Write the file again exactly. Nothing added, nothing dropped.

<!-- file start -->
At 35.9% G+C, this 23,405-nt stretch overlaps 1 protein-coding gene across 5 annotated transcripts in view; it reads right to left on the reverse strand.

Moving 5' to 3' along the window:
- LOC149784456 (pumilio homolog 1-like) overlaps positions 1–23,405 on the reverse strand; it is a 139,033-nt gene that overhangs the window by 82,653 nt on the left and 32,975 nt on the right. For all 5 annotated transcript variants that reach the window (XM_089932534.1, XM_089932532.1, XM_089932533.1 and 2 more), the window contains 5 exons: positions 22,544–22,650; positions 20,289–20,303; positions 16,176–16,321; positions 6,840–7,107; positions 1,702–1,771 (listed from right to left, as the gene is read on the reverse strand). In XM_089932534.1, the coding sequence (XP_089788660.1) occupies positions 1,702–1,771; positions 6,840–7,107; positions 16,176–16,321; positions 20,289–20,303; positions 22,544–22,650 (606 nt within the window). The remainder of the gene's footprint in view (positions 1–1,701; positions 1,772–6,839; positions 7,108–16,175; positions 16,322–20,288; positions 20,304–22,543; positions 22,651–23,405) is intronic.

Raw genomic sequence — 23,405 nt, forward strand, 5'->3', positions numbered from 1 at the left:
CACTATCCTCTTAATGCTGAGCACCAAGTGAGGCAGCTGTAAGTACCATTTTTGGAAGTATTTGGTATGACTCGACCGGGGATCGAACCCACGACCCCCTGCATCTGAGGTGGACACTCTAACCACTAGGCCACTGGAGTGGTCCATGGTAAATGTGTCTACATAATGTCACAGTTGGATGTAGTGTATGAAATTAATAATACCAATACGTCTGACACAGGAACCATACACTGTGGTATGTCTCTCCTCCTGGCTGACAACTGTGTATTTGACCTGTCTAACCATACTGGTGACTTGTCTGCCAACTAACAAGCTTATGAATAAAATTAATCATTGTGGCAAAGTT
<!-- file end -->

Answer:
At 35.9% G+C, this 23,405-nt stretch overlaps 1 protein-coding gene across 5 annotated transcripts in view; it reads right to left on the reverse strand.

Moving 5' to 3' along the window:
- LOC149784456 (pumilio homolog 1-like) overlaps positions 1–23,405 on the reverse strand; it is a 139,033-nt gene that overhangs the window by 82,653 nt on the left and 32,975 nt on the right. For all 5 annotated transcript variants that reach the window (XM_089932534.1, XM_089932532.1, XM_089932533.1 and 2 more), the window contains 5 exons: positions 22,544–22,650; positions 20,289–20,303; positions 16,176–16,321; positions 6,840–7,107; positions 1,702–1,771 (listed from right to left, as the gene is read on the reverse strand). In XM_089932534.1, the coding sequence (XP_089788660.1) occupies positions 1,702–1,771; positions 6,840–7,107; positions 16,176–16,321; positions 20,289–20,303; positions 22,544–22,650 (606 nt within the window). The remainder of the gene's footprint in view (positions 1–1,701; positions 1,772–6,839; positions 7,108–16,175; positions 16,322–20,288; positions 20,304–22,543; positions 22,651–23,405) is intronic.

Raw genomic sequence — 23,405 nt, forward strand, 5'->3', positions numbered from 1 at the left:
CACTATCCTCTTAATGCTGAGCACCAAGTGAGGCAGCTGTAAGTACCATTTTTGGAAGTATTTGGTATGACTCGACCGGGGATCGAACCCACGACCCCCTGCATCTGAGGTGGACACTCTAACCACTAGGCCACTGGAGTGGTCCATGGTAAATGTGTCTACATAATGTCACAGTTGGATGTAGTGTATGAAATTAATAATACCAATACGTCTGACACAGGAACCATACACTGTGGTATGTCTCTCCTCCTGGCTGACAACTGTGTATTTGACCTGTCTAACCATACTGGTGACTTGTCTGCCAACTAACAAGCTTATGAATAAAATTAATCATTGTGGCAAAGTT